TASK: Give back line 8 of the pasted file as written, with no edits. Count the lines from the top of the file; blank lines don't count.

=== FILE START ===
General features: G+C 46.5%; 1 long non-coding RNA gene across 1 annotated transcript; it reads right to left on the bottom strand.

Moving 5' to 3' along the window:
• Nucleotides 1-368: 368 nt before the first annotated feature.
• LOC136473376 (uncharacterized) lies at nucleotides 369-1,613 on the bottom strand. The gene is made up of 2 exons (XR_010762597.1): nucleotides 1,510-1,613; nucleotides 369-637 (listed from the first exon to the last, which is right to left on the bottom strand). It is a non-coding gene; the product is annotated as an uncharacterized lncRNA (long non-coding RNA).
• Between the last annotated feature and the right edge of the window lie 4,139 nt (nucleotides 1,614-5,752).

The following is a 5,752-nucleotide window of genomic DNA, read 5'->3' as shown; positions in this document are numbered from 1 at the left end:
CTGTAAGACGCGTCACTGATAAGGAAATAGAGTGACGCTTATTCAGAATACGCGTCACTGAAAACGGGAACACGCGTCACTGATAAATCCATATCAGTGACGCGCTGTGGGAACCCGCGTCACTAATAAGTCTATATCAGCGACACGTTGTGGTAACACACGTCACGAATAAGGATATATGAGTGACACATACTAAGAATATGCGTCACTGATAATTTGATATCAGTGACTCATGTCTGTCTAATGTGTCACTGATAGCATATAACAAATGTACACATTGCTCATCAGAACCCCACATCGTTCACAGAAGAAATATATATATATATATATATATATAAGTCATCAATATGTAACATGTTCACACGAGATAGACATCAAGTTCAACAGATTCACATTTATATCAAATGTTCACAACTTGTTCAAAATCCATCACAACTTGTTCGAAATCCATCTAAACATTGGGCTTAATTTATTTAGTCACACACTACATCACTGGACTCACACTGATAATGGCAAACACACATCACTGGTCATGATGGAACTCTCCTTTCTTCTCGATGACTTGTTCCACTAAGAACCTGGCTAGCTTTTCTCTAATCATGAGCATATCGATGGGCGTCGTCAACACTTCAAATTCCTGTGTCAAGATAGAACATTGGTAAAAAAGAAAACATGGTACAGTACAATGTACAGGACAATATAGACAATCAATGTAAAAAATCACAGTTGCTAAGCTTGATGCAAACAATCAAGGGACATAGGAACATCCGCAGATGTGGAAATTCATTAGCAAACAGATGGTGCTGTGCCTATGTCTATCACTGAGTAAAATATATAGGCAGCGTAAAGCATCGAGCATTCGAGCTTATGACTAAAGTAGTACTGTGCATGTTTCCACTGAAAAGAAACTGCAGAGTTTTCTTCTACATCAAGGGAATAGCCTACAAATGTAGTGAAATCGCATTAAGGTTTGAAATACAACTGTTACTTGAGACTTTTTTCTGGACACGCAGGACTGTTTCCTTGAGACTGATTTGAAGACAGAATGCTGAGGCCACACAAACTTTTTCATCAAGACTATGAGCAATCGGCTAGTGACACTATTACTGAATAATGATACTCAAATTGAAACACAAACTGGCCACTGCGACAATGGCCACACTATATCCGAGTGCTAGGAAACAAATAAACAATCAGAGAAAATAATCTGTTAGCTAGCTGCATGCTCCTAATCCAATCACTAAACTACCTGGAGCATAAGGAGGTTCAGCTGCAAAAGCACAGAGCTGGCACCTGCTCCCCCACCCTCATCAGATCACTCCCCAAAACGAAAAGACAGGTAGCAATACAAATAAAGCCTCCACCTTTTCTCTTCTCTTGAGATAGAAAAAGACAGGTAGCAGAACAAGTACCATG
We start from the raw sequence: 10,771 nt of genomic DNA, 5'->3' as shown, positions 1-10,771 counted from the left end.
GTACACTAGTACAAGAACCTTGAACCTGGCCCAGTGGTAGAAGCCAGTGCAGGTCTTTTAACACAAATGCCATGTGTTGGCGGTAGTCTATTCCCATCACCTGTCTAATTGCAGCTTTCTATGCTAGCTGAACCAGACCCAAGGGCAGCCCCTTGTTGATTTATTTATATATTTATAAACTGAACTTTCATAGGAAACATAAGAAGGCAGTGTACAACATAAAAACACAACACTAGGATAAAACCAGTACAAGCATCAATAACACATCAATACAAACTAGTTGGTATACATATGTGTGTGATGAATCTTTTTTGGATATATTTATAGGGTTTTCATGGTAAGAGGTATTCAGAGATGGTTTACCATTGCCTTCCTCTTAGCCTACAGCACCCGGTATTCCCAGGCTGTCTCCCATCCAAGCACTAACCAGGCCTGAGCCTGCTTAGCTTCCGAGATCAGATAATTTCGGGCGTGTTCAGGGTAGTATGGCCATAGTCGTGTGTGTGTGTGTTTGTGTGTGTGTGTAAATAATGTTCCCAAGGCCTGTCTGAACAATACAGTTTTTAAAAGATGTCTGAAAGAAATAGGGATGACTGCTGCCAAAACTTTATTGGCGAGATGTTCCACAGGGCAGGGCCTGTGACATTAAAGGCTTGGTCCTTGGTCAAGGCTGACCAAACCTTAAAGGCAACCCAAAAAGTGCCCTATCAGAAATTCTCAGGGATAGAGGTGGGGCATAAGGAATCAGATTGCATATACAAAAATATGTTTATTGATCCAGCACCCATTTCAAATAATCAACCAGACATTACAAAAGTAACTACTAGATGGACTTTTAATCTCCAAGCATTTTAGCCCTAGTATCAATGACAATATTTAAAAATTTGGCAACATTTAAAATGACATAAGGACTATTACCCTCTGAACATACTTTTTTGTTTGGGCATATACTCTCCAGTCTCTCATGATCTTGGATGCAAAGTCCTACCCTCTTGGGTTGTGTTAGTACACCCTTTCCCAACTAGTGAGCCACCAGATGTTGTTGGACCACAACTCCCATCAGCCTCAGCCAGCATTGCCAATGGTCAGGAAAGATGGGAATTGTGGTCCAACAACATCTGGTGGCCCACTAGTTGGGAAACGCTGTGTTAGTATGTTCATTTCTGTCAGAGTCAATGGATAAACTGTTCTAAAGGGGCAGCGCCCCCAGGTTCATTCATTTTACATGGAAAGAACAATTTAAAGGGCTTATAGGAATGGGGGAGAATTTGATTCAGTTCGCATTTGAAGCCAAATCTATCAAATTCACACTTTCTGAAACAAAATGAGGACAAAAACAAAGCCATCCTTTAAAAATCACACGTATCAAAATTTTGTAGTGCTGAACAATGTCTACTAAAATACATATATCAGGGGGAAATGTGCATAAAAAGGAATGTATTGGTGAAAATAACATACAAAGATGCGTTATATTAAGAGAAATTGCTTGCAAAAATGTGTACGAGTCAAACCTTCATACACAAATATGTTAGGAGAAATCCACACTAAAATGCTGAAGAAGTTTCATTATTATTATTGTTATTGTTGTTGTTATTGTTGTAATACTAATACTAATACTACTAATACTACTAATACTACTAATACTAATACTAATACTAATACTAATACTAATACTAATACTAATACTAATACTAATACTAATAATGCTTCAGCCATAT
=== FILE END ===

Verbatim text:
We start from the raw sequence: 10,771 nt of genomic DNA, 5'->3' as shown, positions 1-10,771 counted from the left end.